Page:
[MUD-Dev] Re: MUD-Dev digest, Vol 1 #163 - 25 msgs

Raph Koster rkoster at austin.rr.com
Sun Jul 16 14:24:59 New Zealand Standard Time 2000

> -----Original Message-----
> From: mud-dev-admin at kanga.nu
> [mailto:mud-dev-admin at kanga.nu]On Behalf Of
> Brian 'Psychochild' Green
> Sent: Sunday, July 16, 2000 3:00 AM
> To: mud-dev at kanga.nu
> Subject: Re: [MUD-Dev] Re: MUD-Dev digest, Vol 1 #163 - 25 msgs
> Raph Koster wrote:

> Also, MUD-Dev has historically not had much discussion about
> Socializers.  We go on endlessly about Killers, talk about Achievers,
> wonder how to keep Explorers happy, but we don't talk much about
> Socializers (with a few notable exceptions).  My goal is to start
> discussions and to get some of the unspoken gestalt out in the open.

Ah, so it was amore about MUD-Dev paying attention than the mud community?
Because I must reiterate, I really don't see the mud community ignoring
Socializers at all. Even the commercial market (1st generation, yes. But
later generations definitely will not).

> > The fact of the matter is that sooner or later, highly interactive
> > environments had to break out into a larger audience using more current
> > technology. It just made sense that the first industry to do so would be
> > interactive entertainment industry. But it doesn't say anything
> > about the future of virtual environments.
> Hmm, I disagree here, Raph.  PCs have a lot of baggage because they were
> largely the geeks' domain and also because some people only viewed them
> as glorified game machines.  And, how many of our older relatives still
> think the internet is just a place to find porn and marriage-ruining sex
> chat?  Have you read an Ann Lander's column about the Internet lately?
> She's got nothing good to say about it.  It may not have a permanent
> impact, but it certainly will alter things in the short-term.

Of course it will have a short-term effect. But I am reminded of last year's
Phrontisterion again, at Chris Crawford's house (I missed this year's). One
of the topics that led to much agonizing was the split betwwen "hard" and
"soft" people--the techies and the artisy types. And in factm whenever the
split came up, the tcehies all got up and left the discussion, providing
very concrete evidence of it!

But I made the point that for anyone age 20 and younger, the idea of there
being a mandatory split between computers and the arts is ludicrous. A lot
of these cultural divides are short-term. We're in early days yet. As you
yourself said, "PCs... WERE largely the geeks' domain."

The real danger is if the large companies are incapable of breaking out of
the video game molds.

> You spoke correctly, because EQ encourages socialization, but it's
> important to realize that it doesn't encourage socializers.  As I've
> said a few times now, the achiever-focused gameplay restricts who
> players can meaningfully interact with.

More an issue of not seeing all the consequences to a design decision,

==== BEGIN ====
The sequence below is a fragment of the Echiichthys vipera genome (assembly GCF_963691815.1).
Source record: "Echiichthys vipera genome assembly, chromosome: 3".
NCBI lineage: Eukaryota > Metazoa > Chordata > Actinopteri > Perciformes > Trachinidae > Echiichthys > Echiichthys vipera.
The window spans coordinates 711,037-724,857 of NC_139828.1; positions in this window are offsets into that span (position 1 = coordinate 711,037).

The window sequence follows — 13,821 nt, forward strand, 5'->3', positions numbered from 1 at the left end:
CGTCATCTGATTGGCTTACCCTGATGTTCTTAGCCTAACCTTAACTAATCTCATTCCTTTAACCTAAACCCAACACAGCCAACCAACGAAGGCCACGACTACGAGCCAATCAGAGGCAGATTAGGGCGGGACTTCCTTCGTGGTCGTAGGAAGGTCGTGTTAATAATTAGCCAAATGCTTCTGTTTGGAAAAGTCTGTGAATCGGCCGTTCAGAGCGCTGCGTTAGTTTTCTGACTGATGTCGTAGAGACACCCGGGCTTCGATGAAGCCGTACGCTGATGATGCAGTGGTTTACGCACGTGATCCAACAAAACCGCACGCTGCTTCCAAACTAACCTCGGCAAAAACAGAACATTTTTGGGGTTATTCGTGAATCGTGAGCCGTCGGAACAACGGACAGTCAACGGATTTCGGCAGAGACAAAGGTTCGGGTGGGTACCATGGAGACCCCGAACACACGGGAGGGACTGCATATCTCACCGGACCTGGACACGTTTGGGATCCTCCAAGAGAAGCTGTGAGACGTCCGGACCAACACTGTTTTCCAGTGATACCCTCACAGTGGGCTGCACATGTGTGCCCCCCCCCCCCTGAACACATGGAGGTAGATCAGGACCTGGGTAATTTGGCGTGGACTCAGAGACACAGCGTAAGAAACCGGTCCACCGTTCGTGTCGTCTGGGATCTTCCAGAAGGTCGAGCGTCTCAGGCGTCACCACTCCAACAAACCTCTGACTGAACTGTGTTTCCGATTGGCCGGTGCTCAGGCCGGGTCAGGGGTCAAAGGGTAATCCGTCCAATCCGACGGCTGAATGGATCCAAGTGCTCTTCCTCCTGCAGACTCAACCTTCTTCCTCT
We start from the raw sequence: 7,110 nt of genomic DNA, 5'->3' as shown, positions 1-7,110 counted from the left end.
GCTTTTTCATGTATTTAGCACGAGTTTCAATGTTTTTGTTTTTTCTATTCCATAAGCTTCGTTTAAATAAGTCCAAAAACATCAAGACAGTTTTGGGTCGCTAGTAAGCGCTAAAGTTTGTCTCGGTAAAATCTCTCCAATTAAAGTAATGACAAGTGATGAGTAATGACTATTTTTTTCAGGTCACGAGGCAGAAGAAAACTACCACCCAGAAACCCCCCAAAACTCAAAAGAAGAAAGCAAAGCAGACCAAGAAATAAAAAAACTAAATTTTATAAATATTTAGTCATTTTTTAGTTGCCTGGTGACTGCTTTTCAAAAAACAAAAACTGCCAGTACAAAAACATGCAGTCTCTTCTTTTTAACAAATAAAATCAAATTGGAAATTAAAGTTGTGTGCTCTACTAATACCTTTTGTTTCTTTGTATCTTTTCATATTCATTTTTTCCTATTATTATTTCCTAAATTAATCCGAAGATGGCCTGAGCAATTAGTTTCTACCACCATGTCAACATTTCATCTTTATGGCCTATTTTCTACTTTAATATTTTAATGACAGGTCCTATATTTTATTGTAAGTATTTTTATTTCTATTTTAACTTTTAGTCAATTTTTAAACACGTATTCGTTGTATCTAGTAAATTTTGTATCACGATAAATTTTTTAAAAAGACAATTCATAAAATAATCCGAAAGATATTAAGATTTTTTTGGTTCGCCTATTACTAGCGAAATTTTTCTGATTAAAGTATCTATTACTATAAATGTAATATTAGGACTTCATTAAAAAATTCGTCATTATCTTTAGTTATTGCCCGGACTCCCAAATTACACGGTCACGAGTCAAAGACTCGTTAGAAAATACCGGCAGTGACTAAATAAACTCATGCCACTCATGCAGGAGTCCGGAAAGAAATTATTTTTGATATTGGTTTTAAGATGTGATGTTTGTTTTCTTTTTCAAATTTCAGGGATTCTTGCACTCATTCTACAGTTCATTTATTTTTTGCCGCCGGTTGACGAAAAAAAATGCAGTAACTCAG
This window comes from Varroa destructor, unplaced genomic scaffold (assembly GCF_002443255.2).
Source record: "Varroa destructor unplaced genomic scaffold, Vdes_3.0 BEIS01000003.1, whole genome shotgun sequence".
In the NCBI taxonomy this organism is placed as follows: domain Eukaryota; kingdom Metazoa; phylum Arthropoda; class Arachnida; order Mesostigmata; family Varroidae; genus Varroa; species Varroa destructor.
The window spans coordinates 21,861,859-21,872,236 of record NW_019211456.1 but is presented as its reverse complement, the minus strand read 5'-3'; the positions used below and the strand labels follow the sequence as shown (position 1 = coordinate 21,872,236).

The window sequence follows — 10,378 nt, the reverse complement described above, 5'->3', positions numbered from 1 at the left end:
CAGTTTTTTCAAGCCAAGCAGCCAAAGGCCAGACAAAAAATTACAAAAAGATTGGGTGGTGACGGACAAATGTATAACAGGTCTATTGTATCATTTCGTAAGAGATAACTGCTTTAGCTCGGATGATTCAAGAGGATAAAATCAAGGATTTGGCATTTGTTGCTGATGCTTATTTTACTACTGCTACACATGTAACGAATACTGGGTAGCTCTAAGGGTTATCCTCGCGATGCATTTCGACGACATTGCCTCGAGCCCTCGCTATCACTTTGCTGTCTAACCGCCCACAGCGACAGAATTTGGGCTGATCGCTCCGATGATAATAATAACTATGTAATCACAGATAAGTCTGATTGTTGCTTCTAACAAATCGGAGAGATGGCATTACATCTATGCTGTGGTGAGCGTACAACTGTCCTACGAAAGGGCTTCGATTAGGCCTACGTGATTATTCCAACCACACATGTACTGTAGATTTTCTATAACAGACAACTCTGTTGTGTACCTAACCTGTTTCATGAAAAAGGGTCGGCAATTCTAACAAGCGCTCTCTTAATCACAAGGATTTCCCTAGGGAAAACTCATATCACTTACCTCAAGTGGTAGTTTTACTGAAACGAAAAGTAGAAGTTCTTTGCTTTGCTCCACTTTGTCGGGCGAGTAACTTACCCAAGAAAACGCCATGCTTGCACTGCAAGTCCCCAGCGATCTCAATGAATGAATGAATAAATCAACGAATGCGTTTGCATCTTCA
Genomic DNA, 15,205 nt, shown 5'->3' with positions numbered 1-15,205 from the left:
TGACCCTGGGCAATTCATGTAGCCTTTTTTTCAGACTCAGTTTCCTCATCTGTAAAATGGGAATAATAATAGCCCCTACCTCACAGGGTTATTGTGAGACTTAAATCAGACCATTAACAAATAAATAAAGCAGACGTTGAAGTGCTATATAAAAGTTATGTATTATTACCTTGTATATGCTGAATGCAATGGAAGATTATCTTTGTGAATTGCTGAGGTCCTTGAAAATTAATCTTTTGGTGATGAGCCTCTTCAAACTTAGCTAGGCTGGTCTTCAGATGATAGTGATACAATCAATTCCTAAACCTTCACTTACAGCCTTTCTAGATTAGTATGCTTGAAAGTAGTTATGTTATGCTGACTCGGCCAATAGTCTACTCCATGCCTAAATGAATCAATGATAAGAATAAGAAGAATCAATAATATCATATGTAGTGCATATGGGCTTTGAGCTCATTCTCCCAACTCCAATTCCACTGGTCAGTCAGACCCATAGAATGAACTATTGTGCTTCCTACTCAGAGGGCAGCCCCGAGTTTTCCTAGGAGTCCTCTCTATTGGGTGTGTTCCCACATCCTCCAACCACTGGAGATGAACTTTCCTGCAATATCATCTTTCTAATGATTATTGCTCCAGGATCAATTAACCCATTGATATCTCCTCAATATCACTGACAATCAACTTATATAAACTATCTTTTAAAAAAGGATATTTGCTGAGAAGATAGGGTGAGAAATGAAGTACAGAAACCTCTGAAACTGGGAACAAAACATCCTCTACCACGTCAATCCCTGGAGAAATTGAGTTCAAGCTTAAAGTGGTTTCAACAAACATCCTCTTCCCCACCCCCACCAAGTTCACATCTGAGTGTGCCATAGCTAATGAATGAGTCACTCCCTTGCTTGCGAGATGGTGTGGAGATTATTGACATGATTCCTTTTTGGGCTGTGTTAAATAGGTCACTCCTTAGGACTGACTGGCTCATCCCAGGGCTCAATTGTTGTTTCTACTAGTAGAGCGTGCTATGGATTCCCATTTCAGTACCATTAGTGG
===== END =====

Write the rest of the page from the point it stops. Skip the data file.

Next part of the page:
something all the early commercial efforts suffer from. IOW, the intent was
there, I believe, as is demonstrated by the presens eof many other features.

> > The big commercial video game companies making these MMORPGs know that.
> > just don't know quite how to get there yet. But I know for a fact they
> > trying. :)
> (Un)fortunately, some are also learning that it's harder to get those
> 30M "casual" gamers to part with their money than the 1M hard-core
> gamers.

Well, we should keep in mind that even in the "real world" of service
industries with billion-person audiences, the 80/20 rule still applies. 80%
of your money comes from 20% of your audience.

> But, I'm skeptical of such figures.  The sales figures for Blizzard's
> games, which I love dearly but certainly aren't "casual" games, places
> that hard-core figure a bit low.

My impression has been that, say, StarCraft (a hardcore game if I ever saw
one) was indeed bought--though perhaps not played a ton--by casual gamers,
and that's how they got those sales figures. Diablo is definitely open to
the casual market in most ways, though it can be played like a hardcore game

>  It's also important to know the
> definition of "casual" gamer.  The only non-hardcore (offline) games in
> the top-seller rankings in recent memory have been Myst, the Deer Hunter
> (and it's associated clones), and "Who Wants to See a Check for $1
> Million?"  The last game, I'll remind the audience, retails for less
> than $20.  And, yes, that's my final answer.

I think the key here is to realize that something like The Sims manages to
bridge both audiences. Rollercoaster Tycoon, same thing. And that's where
the real potential comes, because we all know that by and large, it's going
to be hard to get a subscription fee from something as shallow as the three
examples you mention. The "hard core" element is another way of saying
"ongoing depth." This is the approach I think it will take to bring MMORPGs
to the larger audience, and it may well take a big license from other media
to do it.

> > > The question in my mind isn't how to work socializers in, but
> > > rather how
> > > to make a place that caters primarily to socializers -
> the majorit of
> > > humans.
> > I guess all I am saying is that I don't think the answer is
> only better
> > chat.
> Again, I'll have to agree with Raph.  Most of the pure
> socializers have
> their favorite tools already; they have Email, and ICQ, and
> AIM, and IRC
> and a plethora of other tools.  Note that many of them are free if you
> already have an internet connection.  Can we seriously add enough to
> compete with them?  I dunno, but good luck. :)

The main thing I'd say about all those is that they are all renowned for
being poor at emotional context, compared to other forms of communication.
Related to that: fluent expression in text is HARD, and most people can't do
it on the fly.


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